Over the coming weeks I will be writing a series of posts about the relationship between pirate scholarly communication and open education as part of module H818 – The Networked Practitioner, that I am taking with The Open University.
I’ll start by providing some definitions of these terms.
By pirate scholarly communication, I mean online services, mechanisms and/or practices that provide illegal access to traditionally published scholarly literature in the form of journal articles, conference proceedings, books and so on. This content would usually have to be paid for but is made available for free via pirate scholarly communication. Examples of pirate scholarly communication include LibGen, Sci-Hub, Reddit Scholar, #icanhazpdf and AAAAAARG.
Openness in education can be seen broadly as “the adoption of measures to encourage widespread access to and participation in education” (Bell et al. 1993, p.2) but, in the current context, open education is often understood specifically as a movement that “encompasses resources, tools and practices that are free of legal, financial and technical barriers and can be fully used, shared and adapted in the digital environment”.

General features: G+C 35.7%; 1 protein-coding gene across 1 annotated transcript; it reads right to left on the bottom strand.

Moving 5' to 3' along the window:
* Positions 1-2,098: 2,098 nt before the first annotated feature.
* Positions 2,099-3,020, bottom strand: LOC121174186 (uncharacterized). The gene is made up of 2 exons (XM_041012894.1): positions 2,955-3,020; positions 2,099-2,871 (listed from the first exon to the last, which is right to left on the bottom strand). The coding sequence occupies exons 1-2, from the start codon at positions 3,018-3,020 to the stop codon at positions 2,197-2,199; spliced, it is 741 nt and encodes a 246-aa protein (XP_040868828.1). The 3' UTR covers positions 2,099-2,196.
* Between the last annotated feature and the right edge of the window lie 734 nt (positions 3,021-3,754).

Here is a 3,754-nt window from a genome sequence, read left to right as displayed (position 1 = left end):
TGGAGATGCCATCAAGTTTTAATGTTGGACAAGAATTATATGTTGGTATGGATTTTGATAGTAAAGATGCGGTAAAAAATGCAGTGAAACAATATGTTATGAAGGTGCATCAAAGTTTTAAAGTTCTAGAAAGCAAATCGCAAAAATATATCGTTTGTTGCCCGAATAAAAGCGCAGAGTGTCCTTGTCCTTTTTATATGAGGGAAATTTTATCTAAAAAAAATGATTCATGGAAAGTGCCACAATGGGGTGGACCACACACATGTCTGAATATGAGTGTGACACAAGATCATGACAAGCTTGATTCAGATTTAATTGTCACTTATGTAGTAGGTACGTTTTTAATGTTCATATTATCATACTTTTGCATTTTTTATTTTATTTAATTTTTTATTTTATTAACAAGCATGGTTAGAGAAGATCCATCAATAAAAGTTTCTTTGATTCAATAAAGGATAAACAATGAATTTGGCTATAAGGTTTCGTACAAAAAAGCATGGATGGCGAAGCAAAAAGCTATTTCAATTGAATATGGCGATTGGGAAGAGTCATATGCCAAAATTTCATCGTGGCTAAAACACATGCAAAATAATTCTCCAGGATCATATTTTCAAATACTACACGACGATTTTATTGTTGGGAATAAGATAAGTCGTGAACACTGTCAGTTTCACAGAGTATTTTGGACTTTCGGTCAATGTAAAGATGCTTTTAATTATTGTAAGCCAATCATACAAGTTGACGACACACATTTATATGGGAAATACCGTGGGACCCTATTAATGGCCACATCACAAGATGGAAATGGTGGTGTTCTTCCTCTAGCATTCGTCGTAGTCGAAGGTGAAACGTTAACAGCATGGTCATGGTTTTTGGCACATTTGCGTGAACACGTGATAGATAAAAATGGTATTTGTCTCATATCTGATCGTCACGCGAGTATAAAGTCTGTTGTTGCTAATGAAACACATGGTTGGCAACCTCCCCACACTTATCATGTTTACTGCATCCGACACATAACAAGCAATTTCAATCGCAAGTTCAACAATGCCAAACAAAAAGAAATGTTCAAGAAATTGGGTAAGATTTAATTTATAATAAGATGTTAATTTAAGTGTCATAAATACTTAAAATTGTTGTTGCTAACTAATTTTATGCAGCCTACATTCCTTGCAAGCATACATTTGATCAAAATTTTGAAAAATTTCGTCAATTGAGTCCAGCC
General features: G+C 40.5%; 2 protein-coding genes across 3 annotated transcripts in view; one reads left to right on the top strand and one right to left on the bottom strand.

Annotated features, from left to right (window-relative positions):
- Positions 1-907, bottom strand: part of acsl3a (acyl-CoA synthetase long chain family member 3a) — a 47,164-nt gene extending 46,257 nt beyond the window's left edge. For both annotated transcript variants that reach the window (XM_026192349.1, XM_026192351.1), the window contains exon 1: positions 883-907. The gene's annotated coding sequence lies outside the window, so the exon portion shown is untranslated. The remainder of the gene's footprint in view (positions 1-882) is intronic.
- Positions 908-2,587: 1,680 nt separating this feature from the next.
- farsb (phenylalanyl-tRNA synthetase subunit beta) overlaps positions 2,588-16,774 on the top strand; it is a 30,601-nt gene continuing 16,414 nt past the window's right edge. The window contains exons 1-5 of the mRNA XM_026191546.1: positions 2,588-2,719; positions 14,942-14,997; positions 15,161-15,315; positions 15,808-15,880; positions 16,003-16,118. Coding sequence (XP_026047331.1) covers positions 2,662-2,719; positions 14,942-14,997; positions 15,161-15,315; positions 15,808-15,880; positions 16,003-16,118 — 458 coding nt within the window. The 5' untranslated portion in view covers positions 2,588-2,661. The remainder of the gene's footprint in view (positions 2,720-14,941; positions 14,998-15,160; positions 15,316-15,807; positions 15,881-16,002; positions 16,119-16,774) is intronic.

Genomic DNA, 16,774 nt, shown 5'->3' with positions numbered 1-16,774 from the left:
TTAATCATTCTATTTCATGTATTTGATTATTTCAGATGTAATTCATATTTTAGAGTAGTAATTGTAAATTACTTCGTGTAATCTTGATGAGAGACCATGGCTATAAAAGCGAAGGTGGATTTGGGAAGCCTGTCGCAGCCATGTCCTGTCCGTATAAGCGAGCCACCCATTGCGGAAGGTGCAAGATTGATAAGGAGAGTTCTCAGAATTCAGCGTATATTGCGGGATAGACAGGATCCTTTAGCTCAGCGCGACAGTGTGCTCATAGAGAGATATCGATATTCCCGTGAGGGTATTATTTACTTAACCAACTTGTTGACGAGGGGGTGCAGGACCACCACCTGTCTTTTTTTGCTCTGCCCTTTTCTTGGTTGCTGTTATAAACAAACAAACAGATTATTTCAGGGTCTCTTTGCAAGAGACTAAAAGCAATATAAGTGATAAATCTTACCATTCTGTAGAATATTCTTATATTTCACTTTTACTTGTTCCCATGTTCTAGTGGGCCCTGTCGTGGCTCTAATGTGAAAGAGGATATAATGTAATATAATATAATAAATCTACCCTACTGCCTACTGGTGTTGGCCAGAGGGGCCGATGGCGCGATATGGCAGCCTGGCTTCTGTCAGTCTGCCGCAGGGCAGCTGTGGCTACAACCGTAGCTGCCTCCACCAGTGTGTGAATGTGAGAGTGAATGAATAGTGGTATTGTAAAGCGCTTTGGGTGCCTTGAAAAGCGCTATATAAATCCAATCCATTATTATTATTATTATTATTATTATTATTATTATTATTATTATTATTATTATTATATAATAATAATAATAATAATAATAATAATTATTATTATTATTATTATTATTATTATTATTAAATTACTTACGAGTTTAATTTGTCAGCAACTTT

I will be examining these two phenomena, raising issues and asking questions in order to consider, among other things:
• The extent to which pirate scholarly communication can be considered open education
• The boundaries of open education
• What role legality plays in open education
• Whether pirate scholarly communication poses a threat to open education
• The extent to which pirate scholarly communication can be considered innovative
Bell, R. 1930-, Tight, M. & Society for Research into Higher Education., S.E.-S. and O.U.P. imprint, 1993. Open universities : a British tradition?, Buckingham: Society for Research into Higher Education & Open University Press.